On Tuesday, we provided a brief explainer about the rights issues behind that incredibly awkward Wheel of Time pilot starring Billy Zane that aired on FXX at 1:30 a.m on Monday. Amid all the turmoil, we and the rest of the internet tried to figure out (a) how a Wheel of Time pilot even came about, (b) why this particular production featured actor Billy Zane and nothing else, and (c) whose poor decision it was to air during paid programming hours. Harriet McDougal, the widow and former editor of deceased author Robert Jordan, claimed no knowledge of the pilot’s existence or airing. However, a new lawsuit claims otherwise.
On the same day the pilot was aired, McDougal released a statement on Facebook:
In it, she claims the production was made without her “knowledge or cooperation,” and that she never “never saw the script” or had any involvement whatsoever. We repeated the claim, as did many others. However, according to a new lawsuit, McDougal knew what was going on all along. That’s why she’s the defendant:
McDougal is now being sued for slander-of-title for making statements “with knowledge of their falsity” and for tortiously interfering with the company’s contractual relationships and prospective economic advantage. Having paid the author’s estate $630,000 for rights, the plaintiff is upset that “McDougal’s public comments have harmed Manetheren’s ability to enter into new contractual relationships, such as with Sony, both by calling into question the propriety of Manetheren’s rights in the Property and by causing public opinion to set against any film or television production that Manetheren might authorize.” (Via THR)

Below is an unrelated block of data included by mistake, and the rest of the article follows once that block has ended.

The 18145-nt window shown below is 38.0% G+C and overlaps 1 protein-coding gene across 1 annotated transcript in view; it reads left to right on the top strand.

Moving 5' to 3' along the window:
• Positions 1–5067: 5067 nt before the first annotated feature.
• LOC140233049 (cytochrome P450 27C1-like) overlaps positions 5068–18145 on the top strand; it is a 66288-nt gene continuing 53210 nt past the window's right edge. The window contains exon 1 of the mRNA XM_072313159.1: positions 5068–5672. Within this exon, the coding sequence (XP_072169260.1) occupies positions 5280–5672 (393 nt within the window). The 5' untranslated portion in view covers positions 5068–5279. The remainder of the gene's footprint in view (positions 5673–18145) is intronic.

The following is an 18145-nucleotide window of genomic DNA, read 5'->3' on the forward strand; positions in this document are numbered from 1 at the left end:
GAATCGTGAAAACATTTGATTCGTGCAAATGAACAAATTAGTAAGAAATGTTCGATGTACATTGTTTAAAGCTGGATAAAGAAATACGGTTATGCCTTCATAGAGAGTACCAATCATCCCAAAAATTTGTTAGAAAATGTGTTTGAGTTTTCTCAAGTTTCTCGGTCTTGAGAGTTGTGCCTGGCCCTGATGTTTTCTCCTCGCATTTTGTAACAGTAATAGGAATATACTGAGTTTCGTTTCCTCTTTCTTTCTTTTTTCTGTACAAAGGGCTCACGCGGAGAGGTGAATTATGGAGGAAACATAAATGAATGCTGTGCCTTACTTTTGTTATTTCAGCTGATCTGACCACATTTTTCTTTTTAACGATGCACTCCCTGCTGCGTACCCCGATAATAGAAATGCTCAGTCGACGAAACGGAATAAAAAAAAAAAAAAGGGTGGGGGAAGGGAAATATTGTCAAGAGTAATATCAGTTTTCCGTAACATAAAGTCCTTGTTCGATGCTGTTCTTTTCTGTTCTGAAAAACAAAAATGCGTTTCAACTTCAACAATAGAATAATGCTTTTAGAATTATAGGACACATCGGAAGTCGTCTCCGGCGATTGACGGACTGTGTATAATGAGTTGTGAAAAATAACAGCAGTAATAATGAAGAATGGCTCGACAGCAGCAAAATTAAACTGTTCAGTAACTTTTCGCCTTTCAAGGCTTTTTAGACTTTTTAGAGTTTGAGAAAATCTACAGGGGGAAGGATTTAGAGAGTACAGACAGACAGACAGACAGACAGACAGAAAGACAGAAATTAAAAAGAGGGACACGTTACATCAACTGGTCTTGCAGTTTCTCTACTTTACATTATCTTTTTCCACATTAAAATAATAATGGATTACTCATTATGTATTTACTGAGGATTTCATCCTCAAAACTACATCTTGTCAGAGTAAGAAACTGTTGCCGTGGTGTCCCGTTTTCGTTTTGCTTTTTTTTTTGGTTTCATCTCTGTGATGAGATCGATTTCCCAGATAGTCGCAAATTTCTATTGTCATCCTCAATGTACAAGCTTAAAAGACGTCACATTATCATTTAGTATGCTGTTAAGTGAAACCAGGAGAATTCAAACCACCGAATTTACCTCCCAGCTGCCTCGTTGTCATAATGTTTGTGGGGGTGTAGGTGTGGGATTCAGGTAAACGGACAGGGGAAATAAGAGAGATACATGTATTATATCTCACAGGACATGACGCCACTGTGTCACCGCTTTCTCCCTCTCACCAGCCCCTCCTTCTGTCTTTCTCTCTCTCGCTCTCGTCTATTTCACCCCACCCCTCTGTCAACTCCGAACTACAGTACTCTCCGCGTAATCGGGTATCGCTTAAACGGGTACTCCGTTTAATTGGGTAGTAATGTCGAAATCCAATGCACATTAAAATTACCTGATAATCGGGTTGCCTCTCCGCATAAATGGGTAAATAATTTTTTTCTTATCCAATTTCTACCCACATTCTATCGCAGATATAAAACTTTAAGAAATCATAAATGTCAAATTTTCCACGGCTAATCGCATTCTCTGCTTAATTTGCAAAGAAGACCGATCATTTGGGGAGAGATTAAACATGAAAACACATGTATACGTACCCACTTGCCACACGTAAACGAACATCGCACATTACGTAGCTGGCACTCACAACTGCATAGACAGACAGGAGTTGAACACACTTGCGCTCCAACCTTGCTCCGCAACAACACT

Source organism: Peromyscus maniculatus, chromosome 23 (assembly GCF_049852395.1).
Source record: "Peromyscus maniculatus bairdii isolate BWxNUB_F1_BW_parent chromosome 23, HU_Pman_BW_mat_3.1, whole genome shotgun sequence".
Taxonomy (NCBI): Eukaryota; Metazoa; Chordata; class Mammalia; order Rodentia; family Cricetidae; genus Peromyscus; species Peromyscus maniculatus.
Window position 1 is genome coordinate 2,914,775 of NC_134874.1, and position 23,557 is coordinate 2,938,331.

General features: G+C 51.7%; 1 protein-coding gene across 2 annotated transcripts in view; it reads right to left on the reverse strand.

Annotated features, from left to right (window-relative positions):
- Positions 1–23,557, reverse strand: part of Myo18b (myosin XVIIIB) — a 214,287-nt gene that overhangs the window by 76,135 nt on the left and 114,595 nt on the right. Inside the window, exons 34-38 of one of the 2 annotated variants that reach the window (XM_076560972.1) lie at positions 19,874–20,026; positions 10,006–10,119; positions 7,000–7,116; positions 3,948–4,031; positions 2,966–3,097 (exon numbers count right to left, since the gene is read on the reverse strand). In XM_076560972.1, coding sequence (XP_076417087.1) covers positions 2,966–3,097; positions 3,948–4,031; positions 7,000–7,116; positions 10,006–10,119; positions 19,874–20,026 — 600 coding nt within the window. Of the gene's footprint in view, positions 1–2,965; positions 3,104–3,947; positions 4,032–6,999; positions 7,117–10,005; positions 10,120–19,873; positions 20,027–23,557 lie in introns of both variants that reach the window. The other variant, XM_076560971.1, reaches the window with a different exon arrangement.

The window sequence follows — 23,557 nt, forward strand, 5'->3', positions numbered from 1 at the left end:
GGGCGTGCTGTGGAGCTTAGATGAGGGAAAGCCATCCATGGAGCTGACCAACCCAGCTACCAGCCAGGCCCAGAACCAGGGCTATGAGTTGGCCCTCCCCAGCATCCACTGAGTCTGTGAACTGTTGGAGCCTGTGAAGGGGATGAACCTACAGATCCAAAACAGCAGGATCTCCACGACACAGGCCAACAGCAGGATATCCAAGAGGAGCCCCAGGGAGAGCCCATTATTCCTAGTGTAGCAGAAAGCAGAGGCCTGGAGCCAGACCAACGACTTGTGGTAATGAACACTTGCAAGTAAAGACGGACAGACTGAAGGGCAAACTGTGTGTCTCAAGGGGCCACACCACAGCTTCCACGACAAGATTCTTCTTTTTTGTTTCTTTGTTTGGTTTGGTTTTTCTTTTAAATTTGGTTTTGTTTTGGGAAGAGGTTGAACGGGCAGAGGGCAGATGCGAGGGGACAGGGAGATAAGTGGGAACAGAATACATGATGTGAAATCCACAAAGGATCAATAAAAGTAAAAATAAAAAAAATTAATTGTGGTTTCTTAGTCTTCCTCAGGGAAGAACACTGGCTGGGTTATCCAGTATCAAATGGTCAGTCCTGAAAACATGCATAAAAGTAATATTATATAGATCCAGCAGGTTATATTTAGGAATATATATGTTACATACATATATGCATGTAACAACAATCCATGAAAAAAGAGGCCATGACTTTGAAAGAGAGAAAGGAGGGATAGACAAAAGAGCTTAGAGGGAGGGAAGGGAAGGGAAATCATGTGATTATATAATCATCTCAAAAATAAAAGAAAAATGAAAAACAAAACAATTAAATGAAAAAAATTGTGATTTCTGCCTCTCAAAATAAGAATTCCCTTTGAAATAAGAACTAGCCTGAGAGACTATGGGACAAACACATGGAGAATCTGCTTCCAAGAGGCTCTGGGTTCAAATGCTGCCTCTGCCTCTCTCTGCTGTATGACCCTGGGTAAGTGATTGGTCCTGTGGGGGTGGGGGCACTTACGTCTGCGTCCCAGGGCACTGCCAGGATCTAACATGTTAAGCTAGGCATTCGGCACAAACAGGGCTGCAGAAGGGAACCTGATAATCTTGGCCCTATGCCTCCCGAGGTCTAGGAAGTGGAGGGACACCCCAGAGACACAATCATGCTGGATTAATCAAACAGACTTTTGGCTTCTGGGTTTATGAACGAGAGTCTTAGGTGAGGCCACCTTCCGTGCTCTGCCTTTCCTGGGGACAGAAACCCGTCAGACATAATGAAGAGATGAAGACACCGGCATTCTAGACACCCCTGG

The details of the lawsuit against McDougal suggest she was directly involved in meetings that lead to the pilot’s creation. That, and a great deal of money was spent to keep her happy:
According to the complaint, McDougal was invited to meet with Radar and Sony to discuss a series last July, and Sony provided her and an assistant with first-class air travel and hotel accommodations. McDougal was allegedly told by email about the expiration of the deal with Universal, and the widow is said to have had direct discussions with Sony about taking an active role as a consultant in the production.
“Her willingness to travel cross-country and personally attend this meeting encouraged Plaintiff to continue its efforts to make a deal with Sony, a major competitor for Universal,” says the lawsuit. “She was also aware that Plaintiff had until February 11, 2015 to broadcast a television program in the United States to prevent a rights reversion to her and Defendant Bandersnatch.”
Manetheren takes issue with how McDougal “disparagingly referred to the Pilot in quotation marks and cast doubt upon Plaintiffs’ rights to produce the Pilot by unequivocally denying knowledge of those rights while asserting that Universal still possessed rights to produce the Program.” (Via THR)
Considering the pilot’s lackluster production value, maybe the Lifetime Original based on the impending trial will fare better with the ratings (and the time slot).
(Via The Hollywood Reporter)